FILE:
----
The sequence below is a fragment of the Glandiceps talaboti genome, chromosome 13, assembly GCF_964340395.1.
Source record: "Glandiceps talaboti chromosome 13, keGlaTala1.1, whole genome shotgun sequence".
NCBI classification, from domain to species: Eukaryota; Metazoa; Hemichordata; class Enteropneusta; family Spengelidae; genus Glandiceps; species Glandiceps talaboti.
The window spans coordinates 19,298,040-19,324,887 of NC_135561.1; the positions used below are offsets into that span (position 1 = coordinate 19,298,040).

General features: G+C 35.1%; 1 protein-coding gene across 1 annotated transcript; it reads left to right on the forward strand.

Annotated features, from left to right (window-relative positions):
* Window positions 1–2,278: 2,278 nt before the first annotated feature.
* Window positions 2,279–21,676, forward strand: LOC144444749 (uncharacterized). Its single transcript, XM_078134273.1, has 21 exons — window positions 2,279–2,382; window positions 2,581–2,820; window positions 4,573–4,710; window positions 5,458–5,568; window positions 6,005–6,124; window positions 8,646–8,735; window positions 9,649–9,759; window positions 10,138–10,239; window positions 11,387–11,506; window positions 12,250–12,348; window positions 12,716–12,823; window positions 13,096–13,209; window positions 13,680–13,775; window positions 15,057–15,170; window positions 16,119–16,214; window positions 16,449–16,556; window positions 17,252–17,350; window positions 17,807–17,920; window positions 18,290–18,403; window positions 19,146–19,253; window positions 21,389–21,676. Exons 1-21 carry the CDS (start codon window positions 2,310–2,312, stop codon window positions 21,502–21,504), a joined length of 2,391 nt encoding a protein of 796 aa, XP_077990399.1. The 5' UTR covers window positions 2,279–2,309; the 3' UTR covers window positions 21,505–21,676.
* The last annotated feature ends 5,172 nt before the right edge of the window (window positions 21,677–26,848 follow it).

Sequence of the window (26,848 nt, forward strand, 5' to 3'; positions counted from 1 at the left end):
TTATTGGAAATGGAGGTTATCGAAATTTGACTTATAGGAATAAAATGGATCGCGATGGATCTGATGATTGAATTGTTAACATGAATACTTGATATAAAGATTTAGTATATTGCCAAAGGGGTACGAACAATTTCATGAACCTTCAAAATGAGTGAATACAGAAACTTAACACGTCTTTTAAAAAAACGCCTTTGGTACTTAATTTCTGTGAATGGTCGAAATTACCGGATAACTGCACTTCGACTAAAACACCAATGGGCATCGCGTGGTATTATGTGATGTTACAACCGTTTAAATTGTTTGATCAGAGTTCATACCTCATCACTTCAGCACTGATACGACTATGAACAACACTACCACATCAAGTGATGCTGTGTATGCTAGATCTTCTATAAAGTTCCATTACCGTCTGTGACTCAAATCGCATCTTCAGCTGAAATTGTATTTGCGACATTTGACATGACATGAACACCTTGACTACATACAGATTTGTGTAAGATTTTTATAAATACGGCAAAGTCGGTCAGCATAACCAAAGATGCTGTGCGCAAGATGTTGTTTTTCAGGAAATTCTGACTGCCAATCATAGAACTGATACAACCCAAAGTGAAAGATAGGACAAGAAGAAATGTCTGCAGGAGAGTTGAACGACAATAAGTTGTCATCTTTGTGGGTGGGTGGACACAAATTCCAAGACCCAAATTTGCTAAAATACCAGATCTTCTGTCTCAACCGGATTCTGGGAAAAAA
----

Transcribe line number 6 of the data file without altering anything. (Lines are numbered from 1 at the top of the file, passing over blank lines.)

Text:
Annotated features, from left to right (window-relative positions):